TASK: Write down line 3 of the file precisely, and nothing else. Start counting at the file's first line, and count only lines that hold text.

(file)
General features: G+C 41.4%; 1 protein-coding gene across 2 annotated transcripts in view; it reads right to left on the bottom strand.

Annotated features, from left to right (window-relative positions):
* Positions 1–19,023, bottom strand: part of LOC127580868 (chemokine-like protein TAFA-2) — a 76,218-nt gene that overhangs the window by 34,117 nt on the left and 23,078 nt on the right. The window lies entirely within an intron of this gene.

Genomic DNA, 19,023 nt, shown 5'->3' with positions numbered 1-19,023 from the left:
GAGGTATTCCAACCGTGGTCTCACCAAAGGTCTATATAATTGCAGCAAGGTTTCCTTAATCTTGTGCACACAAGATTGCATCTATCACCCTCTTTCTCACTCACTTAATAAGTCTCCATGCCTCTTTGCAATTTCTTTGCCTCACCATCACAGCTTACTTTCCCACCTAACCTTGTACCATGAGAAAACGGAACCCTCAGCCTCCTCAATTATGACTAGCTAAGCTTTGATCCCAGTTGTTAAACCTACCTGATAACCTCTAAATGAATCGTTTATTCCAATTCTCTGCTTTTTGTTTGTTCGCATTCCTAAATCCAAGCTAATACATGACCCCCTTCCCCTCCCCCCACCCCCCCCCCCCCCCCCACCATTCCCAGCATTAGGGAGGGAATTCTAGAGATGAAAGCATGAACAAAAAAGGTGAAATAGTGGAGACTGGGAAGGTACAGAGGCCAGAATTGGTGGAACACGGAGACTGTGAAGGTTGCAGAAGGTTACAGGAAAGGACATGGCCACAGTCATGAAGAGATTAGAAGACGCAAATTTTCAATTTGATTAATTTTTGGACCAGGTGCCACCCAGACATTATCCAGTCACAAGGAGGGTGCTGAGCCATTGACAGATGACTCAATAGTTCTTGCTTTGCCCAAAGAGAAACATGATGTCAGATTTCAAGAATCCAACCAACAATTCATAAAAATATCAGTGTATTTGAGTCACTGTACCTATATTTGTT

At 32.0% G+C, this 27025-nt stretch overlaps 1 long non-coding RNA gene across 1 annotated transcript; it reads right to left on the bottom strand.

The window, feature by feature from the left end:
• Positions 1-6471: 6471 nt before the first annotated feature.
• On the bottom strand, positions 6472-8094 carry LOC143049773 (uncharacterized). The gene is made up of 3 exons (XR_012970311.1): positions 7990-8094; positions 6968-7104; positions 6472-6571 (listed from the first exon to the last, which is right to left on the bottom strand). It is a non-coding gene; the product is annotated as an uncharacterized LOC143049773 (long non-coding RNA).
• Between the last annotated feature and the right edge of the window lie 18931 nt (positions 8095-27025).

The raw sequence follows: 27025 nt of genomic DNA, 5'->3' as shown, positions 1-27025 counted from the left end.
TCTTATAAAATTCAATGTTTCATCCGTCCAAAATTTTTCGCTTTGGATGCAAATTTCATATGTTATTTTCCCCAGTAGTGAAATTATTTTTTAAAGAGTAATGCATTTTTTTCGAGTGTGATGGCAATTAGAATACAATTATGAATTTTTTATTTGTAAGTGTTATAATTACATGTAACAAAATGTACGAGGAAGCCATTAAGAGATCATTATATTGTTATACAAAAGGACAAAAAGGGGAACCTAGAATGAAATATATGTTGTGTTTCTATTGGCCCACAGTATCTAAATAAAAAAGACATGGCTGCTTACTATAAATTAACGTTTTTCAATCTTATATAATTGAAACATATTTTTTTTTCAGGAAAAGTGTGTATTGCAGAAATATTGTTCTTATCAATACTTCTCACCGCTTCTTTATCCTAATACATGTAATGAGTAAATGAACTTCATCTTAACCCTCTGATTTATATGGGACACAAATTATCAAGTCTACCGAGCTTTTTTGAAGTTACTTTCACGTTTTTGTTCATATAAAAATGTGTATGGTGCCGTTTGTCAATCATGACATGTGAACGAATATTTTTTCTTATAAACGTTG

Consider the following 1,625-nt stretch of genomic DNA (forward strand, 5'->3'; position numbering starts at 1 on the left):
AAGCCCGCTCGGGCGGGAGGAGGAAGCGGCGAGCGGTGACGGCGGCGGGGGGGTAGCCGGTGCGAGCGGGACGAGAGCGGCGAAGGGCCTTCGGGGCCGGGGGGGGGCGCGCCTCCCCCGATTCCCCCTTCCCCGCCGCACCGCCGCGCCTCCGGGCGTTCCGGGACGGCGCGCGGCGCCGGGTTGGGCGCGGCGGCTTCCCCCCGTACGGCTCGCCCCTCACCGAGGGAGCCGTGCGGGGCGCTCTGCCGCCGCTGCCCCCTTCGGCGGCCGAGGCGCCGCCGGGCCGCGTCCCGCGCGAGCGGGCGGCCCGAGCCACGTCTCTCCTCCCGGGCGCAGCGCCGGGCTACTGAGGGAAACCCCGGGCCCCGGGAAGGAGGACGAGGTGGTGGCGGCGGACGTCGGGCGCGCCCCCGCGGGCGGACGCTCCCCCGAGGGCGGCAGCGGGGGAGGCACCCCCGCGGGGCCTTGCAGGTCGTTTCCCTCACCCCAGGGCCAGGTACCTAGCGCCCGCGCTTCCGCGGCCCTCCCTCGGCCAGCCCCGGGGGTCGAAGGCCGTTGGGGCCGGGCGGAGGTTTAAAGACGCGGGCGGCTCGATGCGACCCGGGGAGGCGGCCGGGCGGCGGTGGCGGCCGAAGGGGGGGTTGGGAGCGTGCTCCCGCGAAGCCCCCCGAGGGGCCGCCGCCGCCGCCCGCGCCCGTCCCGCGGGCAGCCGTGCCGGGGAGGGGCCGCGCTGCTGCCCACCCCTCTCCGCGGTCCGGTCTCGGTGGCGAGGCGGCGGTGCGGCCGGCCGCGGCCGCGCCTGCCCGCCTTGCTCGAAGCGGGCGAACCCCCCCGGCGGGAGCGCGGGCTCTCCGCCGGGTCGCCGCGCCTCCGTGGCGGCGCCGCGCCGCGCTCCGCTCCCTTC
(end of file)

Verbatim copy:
* Positions 1–19,023, bottom strand: part of LOC127580868 (chemokine-like protein TAFA-2) — a 76,218-nt gene that overhangs the window by 34,117 nt on the left and 23,078 nt on the right. The window lies entirely within an intron of this gene.